The court this month held an online hearing on the petition, hearing from the petitioners and from attorney Rebecca J. Roe, who represented Durkan.

In her ruling Friday, Judge Mary E. Roberts dismissed six of the seven charges put forward as “insufficient,” but allowed one — which accuses Durkan of allowing tear gas and other crowd control weapons to be used during the coronavirus pandemic — to proceed “more narrowly than alleged.”

The judge did not rule on whether the allegation was true. “This court’s role in this case is limited,” she wrote. “At this stage of a recall effort, the court is to assume that the Recall Petitioners’ allegations are true, and to determine whether if true, they can support a recall.”

Formas, speaking for Durkan, said in a statement that the court’s ruling is significant since, at this stage of the proceedings, the judge must assume the allegations are true. “Even under this low standard, the Court dismissed six of the seven claims” in the petition, and dismissed a second petition altogether, the statement said.

The "experiment" that happened in Seattle cost lives, recklessly endangered many others, and resulted in damage of the community's trust in the local government to protect them.

Though 50,000 signatures are needed to force a special election, the organizers are not taking any chances.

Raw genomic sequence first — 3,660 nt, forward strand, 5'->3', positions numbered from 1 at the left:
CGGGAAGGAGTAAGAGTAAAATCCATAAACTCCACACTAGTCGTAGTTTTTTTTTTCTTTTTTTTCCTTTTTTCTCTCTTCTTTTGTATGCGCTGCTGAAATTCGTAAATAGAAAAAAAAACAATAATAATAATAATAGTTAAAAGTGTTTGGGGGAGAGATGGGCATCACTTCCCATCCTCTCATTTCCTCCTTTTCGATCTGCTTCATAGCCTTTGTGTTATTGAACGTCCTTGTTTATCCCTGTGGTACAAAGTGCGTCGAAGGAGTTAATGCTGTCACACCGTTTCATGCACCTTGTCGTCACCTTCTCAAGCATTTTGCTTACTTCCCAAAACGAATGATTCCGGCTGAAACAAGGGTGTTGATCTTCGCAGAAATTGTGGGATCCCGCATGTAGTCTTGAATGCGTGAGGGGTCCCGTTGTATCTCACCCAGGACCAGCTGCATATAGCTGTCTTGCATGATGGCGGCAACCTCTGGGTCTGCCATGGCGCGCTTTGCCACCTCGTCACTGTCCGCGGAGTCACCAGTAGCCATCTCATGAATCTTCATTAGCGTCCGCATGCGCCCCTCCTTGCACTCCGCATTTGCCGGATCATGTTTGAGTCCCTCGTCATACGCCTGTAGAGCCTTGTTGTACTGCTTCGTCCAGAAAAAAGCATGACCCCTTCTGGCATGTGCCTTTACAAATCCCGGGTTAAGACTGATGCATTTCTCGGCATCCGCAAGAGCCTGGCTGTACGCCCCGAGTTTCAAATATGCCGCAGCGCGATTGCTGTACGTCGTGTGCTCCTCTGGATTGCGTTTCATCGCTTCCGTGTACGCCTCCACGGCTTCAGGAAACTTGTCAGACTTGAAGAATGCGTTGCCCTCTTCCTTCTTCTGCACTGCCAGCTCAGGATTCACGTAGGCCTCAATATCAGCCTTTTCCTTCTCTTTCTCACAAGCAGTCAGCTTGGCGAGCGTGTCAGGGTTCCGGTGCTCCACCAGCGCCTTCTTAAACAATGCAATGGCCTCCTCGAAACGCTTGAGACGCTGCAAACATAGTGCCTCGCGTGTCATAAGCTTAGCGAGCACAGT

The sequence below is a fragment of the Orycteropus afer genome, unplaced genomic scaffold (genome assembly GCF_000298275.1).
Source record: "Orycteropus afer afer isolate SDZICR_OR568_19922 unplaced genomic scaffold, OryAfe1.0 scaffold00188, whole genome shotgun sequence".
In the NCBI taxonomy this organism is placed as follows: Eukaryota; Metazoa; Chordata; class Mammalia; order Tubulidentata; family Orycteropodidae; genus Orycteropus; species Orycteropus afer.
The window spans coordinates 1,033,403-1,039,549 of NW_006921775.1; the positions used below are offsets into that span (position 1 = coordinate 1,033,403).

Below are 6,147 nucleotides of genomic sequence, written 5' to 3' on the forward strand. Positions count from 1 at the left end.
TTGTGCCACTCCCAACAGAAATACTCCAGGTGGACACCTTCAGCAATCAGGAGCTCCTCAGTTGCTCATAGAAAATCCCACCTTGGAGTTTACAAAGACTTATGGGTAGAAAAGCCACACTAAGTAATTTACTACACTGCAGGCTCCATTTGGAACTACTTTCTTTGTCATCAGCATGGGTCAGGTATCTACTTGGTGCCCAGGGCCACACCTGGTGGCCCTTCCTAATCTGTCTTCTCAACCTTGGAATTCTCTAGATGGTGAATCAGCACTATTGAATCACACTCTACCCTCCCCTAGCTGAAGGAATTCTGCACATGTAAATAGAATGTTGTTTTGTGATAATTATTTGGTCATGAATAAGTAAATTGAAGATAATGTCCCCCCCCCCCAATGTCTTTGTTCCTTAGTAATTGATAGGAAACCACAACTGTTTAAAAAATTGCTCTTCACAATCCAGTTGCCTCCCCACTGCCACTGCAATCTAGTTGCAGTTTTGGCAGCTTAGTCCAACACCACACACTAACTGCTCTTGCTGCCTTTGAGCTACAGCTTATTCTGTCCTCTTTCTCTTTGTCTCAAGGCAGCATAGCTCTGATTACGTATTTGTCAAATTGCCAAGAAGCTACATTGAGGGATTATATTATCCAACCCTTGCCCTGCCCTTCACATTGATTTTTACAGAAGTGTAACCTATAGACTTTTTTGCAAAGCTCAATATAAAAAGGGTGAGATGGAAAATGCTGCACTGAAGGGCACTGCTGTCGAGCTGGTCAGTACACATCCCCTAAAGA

They are aiming for 57,000 qualified signatures to make sure that they have more than enough to trigger a special election.

The move could giver liberal mayors across the nation a second thought before kneeling to the radical mob.

The silent majority is beginning to speak out and fight back to protect their own safety.

According to Breitbart:

KOMO reported that the plaintiffs behind the petition would have to collect 50,000 signatures before an election can be held.

The Durkan petitioners’ recall effort accuses Durkan of “endanger(ing) the peace and safety of the community” by allowing the police to “leak false information about fabricated crimes and threats to the media” and putting a citywide curfew in place without giving advance notice to the public.

The petitioners also accused the mayor of restricting certain property rights in the neighborhoods of Capitol Hill, where many protests occurred, and downtown Seattle.

A spokesperson for the mayor’s office on Saturday rejected these claims, saying the mayor “consistently has acted to protect the City’s public health and safety and to respect the constitutional rights to peaceful protesters.”

The petitioners filed seven charges against Durkan, but of those charges, only one of them was applicable to support the recall election— the use of tear gas and other chemical agents against rioting in the streets that erupted in Seattle during the protests and over George Floyd’s death in May.

Seattle Police used pepper spray and flash bangs to stop the riots in Seattle, which had been going on for days since Floyd’s death.

The recall effort is called the “Fire the Mayor” campaign.

The entire story of what happened in CHAZ / CHOP reinforces the growing narrative that Republicans stand for law and order... but Democrats are kneeling to the radical mobs.

While "virtue signaling" may be nice for the headlines, it has real-life consequences.

People deserve leaders who will keep them safe while maintaining their constitutional rights!